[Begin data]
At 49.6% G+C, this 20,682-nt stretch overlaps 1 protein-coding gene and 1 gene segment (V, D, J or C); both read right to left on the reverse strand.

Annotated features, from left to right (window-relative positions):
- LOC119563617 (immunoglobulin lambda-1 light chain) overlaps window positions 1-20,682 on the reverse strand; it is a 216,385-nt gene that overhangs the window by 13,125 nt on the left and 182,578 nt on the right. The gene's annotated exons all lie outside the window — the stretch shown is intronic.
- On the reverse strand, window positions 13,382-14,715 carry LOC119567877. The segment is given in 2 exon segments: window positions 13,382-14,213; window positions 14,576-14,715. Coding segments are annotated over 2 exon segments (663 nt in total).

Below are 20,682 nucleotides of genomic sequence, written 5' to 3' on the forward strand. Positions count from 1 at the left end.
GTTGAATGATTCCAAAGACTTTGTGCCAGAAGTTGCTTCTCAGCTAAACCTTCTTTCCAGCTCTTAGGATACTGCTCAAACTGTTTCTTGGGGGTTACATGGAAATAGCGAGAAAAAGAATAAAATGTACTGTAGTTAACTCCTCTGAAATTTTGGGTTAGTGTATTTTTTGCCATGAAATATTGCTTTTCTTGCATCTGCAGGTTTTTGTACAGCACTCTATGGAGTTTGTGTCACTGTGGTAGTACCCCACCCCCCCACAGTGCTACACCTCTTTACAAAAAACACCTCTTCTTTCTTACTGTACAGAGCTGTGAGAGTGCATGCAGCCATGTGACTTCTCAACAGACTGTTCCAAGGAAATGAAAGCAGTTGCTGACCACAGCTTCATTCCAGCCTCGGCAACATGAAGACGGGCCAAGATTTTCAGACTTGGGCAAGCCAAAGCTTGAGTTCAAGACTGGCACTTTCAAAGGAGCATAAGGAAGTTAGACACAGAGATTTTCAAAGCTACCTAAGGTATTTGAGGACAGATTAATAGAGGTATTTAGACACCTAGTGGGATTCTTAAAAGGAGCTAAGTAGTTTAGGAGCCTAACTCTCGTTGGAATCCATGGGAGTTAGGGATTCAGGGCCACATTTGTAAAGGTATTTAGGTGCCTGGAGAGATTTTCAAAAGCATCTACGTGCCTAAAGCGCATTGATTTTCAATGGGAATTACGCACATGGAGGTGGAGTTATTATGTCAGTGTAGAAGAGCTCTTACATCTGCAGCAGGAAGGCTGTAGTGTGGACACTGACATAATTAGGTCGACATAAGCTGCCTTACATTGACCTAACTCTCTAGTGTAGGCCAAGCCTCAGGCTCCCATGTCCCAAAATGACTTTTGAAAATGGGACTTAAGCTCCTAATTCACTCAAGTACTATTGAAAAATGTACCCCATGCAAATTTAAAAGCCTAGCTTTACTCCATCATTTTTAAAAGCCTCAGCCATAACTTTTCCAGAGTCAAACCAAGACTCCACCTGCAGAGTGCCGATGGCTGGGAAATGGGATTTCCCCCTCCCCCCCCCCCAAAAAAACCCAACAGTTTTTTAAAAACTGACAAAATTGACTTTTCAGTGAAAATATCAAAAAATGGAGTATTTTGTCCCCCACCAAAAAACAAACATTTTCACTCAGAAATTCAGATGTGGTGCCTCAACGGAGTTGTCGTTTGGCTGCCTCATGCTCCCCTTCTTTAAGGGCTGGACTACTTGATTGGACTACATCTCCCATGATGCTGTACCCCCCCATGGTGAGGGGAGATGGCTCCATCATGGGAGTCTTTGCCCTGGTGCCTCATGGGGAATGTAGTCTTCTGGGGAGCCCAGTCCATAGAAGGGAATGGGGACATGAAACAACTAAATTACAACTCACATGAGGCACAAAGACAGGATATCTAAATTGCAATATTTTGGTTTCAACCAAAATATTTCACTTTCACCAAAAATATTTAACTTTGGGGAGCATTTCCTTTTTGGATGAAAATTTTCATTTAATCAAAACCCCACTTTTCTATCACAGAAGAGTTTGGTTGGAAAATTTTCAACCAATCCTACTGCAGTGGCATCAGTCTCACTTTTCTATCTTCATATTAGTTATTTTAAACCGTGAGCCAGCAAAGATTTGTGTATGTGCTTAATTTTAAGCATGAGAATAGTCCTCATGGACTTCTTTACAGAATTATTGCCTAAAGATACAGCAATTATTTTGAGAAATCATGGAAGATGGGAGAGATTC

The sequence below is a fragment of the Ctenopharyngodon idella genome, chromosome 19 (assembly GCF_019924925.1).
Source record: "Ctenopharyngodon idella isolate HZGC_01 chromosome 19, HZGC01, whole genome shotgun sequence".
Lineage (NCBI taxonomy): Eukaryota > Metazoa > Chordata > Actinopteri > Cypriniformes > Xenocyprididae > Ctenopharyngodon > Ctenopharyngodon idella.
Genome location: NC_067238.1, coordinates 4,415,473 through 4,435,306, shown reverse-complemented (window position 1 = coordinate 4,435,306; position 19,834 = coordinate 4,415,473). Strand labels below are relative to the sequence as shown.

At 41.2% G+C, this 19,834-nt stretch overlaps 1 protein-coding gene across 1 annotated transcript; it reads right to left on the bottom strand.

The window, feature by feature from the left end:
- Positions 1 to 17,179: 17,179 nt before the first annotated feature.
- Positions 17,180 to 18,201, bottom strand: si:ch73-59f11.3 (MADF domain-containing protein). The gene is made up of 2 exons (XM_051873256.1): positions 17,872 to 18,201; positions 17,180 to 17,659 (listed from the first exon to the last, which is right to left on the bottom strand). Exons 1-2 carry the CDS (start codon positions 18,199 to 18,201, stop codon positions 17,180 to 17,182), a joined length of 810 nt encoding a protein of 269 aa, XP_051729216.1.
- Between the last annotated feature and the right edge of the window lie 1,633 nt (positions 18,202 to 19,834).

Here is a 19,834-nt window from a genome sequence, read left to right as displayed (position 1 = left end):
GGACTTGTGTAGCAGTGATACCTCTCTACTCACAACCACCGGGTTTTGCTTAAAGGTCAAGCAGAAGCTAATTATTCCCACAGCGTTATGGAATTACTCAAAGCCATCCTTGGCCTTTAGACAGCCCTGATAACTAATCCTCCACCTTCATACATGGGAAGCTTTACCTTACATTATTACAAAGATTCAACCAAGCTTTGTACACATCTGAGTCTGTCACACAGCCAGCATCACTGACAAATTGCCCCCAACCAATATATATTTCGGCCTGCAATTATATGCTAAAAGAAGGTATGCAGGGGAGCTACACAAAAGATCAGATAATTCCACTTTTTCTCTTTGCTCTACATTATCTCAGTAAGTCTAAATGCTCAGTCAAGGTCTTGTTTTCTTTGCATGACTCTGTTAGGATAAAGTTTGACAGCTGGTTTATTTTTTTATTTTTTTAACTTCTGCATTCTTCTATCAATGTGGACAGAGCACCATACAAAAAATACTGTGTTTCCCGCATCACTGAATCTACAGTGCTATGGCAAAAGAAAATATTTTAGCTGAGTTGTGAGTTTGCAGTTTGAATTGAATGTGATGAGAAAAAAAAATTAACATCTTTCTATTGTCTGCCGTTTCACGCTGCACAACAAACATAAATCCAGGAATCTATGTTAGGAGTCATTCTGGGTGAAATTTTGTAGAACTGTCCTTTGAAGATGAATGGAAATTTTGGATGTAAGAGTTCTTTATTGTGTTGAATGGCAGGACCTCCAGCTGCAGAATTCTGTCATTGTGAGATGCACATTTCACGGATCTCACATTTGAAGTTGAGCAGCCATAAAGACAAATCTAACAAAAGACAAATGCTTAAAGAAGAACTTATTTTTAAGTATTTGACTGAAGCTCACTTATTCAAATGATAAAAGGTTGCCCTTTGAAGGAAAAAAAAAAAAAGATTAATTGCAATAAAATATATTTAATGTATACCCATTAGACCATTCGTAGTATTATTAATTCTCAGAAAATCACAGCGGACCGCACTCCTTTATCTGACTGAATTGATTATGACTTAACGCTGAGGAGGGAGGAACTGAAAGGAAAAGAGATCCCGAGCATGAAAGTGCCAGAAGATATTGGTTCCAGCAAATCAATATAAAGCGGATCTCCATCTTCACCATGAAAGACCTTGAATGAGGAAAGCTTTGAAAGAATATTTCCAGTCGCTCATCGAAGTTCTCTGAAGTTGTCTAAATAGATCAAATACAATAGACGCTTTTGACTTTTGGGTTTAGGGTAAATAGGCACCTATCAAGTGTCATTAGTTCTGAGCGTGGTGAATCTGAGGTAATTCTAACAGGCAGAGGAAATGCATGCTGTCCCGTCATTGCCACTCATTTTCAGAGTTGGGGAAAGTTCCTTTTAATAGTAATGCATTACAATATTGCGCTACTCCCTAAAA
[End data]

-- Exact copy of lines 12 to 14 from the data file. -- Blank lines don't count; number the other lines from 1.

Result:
The window, feature by feature from the left end:
- Positions 1 to 17,179: 17,179 nt before the first annotated feature.
- Positions 17,180 to 18,201, bottom strand: si:ch73-59f11.3 (MADF domain-containing protein). The gene is made up of 2 exons (XM_051873256.1): positions 17,872 to 18,201; positions 17,180 to 17,659 (listed from the first exon to the last, which is right to left on the bottom strand). Exons 1-2 carry the CDS (start codon positions 18,199 to 18,201, stop codon positions 17,180 to 17,182), a joined length of 810 nt encoding a protein of 269 aa, XP_051729216.1.